Alonso’s only remaining card to play was to drag out his first pit stop as long as possible, giving him fresher tyres for his last stint. A rain shower at this point would have tipped everything in his favour, but the clouds were not obliging. With Webber pressing on Alonso had to come in on lap 27 to ensure he didn’t lose the place.
Hamilton recovers from puncture
Behind the lead quartet of Red Bulls and Ferraris the chase was, remarkably, led by Nico Hulkenberg. The Sauber driver held onto his fifth place after his lap 24 pit stop, until Hamilton took it off him on lap 32.
But this was only a temporary state of affairs. Hamilton had a second pit stop looming, having made an early visit to the pits on lap 13 due to a slow puncture, possibly caused by debris from the Raikkonen-Perez collision. His radio had also malfunctioned, meaning his team were having to make several attempts to pass each message.
Hamilton’s second pit stop on lap 38 promoted Hulkenberg back to fifth, Nico Rosberg sixth and Daniel Ricciardo seventh – the trio back where they started and where they would finish.
Hamilton rejoined the track behind another driver who’d made an enforced early visit to the pits – Raikkonen. The pair made their way back towards the points, passing Esteban Gutierrez and Adrian Sutil in succession.
But Hamilton wanted to force a faster pace than Raikkonen, and five laps from home he passed the Lotus. The two McLarens capitulated on successive laps – both struggling with a seventh gear ratio that had been set too short – and Hamilton produced the fastest lap of the race as he pressed on after Grosjean.
Red Bull overcome gearbox gremlins
The Red Bull drivers had gearbox problems of a more serious nature. The team had replaced the fifth, sixth and seventh gears in their cars ahead of the race and Webber’s car had several other parts replaced as well.
Webber was the first of the two to be warned to short-shift to guard against further damage. This came at an inconvenient time as he had latched onto Alonso’s tail and, with the benefit of DRS, was beginning to put him under pressure.
Soon Vettel was getting a similar message about his gearbox. It was a problem the team had been alerted to earlier in the weekend but were not expecting a repeat of during the race. “We already saw something on Friday,” said Vettel afterwards, “Friday to Saturday we changed the gearbox and then I think in the race it was a surprise.”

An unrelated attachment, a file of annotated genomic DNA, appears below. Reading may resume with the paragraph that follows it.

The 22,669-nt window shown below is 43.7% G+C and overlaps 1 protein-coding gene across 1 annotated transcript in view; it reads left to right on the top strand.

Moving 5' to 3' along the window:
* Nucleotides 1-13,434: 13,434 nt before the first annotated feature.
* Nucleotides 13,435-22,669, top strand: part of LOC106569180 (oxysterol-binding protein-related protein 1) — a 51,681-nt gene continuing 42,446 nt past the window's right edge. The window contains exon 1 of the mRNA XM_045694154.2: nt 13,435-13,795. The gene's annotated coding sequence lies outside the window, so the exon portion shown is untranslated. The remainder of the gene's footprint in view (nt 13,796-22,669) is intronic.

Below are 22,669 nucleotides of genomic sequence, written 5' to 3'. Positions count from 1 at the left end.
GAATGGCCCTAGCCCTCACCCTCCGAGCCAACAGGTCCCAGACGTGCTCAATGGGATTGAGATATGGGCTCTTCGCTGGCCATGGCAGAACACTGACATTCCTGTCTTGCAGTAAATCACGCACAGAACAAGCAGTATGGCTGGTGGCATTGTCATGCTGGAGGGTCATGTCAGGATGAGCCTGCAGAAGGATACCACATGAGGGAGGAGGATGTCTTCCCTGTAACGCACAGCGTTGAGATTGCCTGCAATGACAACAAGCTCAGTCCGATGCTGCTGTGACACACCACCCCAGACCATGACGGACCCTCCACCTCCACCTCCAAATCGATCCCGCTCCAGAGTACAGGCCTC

With memories of Vettel’s race-losing gearbox failure at Silverstone in their minds, the final laps were a tense affair for the Red Bull team. Finally Vettel rounded Parabolica for the 53rd time and, despite having backed off enough to allow Alonso within five seconds of him, gunned it towards the line for his sixth victory of the year.
Alonso kept his streak of home podiums for Ferrari going. For Webber, his twelfth and final appearance at Monza as an F1 driver saw his first visit to the podium.
Massa was not far behind in fourth and nor was the impressive Hulkenberg. The Sauber driver seemed happier on the hard tyres in the second half of the race than the Ferraris were, and withstood race-long pressure from the other Nico to claim his team’s best result of the year so far.
Ricciardo took seventh after team mate Jean-Eric Vergne dropped out with a blown engine. He and Grosjean began the final lap under pressure from Hamilton but the Mercedes driver ran wide at the Roggia chicane and had to settle for ninth.
Button took the final point for tenth, suffering severe vibrations from a flat-spot. Raikkonen failed to score for the second race in a row – following his record-breaking run of points finishes – coming in 11th ahead of Perez, Gutierrez and the Williams drivers.
Adrian Sutil stopped in the pits with brake problems on the final lap. Caterham again had the beating of Marussias – Charles Pic coming out on top of the quartet of cars.
Vettel’s ‘damage limitation’
Vettel’s triumph means he has now won more than half of the races so far this year. He is also more than two wins clear of Alonso in the points standings, with Hamilton and Raikkonen over three wins’ adrift.
Most worrying for his rivals, Vettel won at a track which historically has not played to Red Bull’s strengths, something he mentioned to Adrian Newey as they headed towards the podium and the jeers of the tifosi.
“On the way up to the podium, he said ‘I thought that it was going to be damage limitation this weekend,’” Vettel recalled.
“I said to him ‘well, if damage limitation is like that, I want to have a lot of damage for the rest of the season’.”
2013 Italian Grand Prix
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Images © Red Bull/Getty, Daimler/Hoch Zwei